However, Patrick is certainly the more accomplished of the two. While there is the obvious mechanical aspect, she faces a physical challenge competing against men, particularly at races like 500 laps at Bristol or 500 miles at Darlington.

Lack of performance

Although her achievements were listed earlier, there is no doubt Patrick hasn’t performed to the level one would expect in Stewart-Haas equipment.

Kevin Harvick, Kurt Busch, Ryan Newman and Tony Stewart have all won races and in Harvick’s case, a championship, during Patrick’s time at Stewart-Haas.

In his first season with the team, Clint Bowyer had six top-five and 13 top-10 finishes. Compare that to Patrick’s record of no top-five and seven top-10s in over five full seasons.

What is the reason for her struggles in NASCAR?

Ask different people and you will get different reasons. Some say she’s simply not good enough to race at that level. Others point to all the outside distractions which include her own wine, workout programs and clothing brand.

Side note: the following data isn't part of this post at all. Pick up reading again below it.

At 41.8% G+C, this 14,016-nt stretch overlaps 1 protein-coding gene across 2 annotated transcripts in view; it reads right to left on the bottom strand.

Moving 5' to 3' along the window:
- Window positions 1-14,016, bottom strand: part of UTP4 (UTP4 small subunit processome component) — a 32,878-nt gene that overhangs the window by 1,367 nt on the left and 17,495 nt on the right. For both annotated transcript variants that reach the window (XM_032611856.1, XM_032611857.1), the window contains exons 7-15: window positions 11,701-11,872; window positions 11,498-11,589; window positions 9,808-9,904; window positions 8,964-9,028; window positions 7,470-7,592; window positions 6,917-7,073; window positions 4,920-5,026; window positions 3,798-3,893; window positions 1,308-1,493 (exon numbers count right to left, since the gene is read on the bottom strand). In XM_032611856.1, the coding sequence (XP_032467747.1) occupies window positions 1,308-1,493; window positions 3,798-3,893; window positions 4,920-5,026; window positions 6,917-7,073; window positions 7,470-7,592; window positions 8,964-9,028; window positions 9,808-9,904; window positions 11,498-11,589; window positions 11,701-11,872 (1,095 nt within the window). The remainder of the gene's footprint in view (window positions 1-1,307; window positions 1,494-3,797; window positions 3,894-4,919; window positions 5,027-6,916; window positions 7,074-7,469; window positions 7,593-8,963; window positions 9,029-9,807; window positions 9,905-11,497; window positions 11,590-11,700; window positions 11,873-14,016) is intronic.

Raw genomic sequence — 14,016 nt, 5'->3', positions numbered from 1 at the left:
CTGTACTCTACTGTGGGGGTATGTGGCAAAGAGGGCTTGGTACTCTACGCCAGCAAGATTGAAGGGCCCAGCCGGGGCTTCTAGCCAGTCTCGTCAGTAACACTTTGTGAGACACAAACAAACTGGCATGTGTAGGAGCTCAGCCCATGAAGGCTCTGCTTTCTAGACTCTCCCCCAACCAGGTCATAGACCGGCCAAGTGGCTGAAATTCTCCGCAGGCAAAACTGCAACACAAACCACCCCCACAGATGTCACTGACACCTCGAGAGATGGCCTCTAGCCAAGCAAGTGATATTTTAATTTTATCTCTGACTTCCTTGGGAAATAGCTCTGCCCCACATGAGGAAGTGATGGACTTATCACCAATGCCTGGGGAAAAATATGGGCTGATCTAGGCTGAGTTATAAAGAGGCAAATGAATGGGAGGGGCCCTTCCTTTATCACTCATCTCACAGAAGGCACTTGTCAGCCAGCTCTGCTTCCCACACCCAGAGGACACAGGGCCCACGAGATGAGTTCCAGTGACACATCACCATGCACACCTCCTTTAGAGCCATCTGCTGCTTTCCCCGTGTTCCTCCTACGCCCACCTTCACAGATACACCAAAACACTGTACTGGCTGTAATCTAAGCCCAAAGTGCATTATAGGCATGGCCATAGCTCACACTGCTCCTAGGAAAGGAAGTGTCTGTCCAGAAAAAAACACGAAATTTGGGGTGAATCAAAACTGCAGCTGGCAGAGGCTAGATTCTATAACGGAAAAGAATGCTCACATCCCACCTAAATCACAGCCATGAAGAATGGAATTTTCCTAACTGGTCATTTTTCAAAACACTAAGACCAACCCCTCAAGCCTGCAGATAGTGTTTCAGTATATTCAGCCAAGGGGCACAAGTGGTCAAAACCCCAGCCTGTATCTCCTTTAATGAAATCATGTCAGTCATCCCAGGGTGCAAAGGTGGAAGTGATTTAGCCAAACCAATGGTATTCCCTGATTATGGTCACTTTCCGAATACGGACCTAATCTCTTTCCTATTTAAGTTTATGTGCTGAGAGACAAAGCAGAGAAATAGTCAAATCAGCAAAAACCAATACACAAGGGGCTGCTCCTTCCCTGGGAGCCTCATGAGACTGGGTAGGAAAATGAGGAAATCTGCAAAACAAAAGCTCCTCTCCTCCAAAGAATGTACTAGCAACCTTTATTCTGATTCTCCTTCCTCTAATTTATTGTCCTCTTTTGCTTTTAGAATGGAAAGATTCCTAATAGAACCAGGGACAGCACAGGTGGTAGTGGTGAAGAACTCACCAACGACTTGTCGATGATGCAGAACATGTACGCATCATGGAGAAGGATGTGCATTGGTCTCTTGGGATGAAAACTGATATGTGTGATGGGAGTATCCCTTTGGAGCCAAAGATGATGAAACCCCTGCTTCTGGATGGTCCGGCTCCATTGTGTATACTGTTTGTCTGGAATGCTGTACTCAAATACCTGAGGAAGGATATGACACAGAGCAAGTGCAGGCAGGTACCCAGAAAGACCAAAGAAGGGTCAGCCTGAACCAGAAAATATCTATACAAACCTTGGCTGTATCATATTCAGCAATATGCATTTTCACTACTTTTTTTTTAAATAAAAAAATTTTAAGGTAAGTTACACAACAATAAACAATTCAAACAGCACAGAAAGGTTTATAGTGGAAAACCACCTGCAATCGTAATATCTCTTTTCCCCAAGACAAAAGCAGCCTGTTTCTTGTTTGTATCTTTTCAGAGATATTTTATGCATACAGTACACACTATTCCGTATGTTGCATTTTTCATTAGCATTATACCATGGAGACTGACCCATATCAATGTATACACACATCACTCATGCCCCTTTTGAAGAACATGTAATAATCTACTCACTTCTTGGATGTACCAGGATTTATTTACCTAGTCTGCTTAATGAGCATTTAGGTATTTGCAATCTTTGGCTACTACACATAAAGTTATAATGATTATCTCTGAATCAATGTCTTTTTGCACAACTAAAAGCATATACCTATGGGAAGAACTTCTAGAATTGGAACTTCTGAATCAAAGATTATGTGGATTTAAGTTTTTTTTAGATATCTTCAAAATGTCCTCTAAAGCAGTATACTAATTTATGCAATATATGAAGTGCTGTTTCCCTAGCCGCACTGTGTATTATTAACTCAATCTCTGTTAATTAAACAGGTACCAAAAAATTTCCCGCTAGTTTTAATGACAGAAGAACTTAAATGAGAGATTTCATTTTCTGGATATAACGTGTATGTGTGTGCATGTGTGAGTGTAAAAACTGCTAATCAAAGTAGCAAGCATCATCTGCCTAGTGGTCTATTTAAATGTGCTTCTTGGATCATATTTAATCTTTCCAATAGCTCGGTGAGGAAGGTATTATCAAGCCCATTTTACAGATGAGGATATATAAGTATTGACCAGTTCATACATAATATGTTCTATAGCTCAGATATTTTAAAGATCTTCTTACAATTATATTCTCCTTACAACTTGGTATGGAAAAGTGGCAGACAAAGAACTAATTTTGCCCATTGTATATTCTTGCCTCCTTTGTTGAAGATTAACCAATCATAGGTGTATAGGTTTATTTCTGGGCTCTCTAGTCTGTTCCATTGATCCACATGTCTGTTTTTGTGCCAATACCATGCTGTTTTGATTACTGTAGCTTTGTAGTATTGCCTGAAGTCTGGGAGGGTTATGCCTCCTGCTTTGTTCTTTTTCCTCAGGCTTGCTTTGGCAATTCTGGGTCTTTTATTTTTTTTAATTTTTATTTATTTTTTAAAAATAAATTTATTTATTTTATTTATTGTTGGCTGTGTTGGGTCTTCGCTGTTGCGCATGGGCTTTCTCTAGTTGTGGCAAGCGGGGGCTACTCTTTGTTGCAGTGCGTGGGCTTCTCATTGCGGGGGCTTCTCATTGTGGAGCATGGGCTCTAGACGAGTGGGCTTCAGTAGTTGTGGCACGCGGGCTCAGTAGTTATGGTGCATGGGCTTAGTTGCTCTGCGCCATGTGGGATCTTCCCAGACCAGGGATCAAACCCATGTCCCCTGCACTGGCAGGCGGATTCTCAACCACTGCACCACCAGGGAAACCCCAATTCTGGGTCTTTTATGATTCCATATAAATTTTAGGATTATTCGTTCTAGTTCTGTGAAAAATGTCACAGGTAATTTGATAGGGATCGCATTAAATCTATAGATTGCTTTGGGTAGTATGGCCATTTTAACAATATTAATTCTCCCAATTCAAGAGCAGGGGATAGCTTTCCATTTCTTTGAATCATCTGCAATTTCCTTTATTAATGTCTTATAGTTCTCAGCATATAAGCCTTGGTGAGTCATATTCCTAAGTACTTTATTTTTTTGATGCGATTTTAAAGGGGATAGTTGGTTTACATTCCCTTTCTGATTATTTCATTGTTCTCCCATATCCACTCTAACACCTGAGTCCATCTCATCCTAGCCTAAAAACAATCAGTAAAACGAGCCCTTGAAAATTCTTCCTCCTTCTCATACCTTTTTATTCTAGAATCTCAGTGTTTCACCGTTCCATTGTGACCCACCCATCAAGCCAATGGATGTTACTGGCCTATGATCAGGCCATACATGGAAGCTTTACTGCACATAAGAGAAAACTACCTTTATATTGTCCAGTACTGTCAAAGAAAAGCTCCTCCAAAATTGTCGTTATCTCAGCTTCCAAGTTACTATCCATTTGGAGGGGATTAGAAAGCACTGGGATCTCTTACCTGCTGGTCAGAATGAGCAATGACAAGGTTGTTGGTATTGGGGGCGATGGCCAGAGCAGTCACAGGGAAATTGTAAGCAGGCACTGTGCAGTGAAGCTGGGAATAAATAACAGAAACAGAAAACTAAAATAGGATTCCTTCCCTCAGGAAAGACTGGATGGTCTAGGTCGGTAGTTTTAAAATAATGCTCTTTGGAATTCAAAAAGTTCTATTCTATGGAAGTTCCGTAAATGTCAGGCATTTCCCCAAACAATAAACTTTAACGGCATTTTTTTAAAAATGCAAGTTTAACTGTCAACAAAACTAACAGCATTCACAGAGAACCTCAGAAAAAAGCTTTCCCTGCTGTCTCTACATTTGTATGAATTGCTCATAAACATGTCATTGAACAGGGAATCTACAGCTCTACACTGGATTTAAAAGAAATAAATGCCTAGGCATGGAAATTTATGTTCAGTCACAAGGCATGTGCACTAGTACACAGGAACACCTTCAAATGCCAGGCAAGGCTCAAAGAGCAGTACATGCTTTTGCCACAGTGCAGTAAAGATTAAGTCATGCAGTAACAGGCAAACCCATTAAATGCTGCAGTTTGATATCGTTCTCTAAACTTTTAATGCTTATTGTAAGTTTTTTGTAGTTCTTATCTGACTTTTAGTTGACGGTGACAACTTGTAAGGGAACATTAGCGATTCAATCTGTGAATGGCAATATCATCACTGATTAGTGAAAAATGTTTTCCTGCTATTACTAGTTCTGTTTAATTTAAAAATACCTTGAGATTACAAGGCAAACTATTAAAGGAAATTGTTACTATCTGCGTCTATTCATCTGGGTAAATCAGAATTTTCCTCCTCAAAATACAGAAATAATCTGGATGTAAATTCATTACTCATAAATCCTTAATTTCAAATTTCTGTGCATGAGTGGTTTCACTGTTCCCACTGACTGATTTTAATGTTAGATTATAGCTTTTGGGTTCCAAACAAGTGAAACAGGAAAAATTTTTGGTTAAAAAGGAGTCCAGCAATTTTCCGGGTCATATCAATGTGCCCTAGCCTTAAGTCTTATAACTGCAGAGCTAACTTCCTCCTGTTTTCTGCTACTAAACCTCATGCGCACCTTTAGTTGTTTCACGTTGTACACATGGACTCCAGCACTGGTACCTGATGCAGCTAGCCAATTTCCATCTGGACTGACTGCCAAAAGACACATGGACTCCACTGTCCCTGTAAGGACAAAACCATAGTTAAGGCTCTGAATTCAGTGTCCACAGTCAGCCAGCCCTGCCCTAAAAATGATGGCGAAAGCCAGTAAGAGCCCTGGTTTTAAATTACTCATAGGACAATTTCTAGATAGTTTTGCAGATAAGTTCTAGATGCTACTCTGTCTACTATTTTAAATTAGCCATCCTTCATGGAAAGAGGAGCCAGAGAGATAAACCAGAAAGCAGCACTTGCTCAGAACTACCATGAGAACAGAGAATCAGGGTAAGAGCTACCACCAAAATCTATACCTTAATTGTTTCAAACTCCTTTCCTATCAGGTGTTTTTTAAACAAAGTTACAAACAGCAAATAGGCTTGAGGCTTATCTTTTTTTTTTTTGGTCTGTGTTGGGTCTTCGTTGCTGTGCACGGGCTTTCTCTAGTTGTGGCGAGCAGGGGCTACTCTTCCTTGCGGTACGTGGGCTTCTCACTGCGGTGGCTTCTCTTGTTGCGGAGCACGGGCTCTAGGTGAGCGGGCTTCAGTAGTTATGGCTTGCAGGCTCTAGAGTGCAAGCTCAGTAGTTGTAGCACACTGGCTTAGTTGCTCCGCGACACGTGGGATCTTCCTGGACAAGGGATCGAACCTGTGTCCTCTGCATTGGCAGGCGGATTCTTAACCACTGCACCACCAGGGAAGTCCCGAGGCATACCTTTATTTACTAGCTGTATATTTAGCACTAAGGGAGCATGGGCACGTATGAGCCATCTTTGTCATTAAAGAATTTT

Some will point out how she trained to become a top open-wheel driver. She’s certainly not the first and won’t be the last to struggle at another form of racing.

Three-time Indy 500 winner Dario Franchitti was well off the pace in stock cars as was Steve Kinser, the 20-time World of Outlaws champion.

On the flipside, NASCAR legends Cale Yarborough and Bobby Allison found limited success in their brief IndyCar careers.

The final verdict

Patrick’s supporters, like her former teammate and boss Tony Stewart, will point to her achievements and her versatility behind the wheel.

In 2006, she was part of a four-driver team, along with NASCAR Hall of Famer Rusty Wallace, and road racers Jan Lammers and Allan McNish, that led at the Rolex 24 Hours of Daytona before they were sidelined with overheating problems. In 2009, Patrick was part of a team which finished ninth at the Rolex 24.

The detractors will look at her record, especially in NASCAR, and how she did little with a top-flight ride.

So, what will the legacy of Danica Patrick the racer be? Ultimately like any other sports figure, it’s up to the fans to decide how she will be remembered.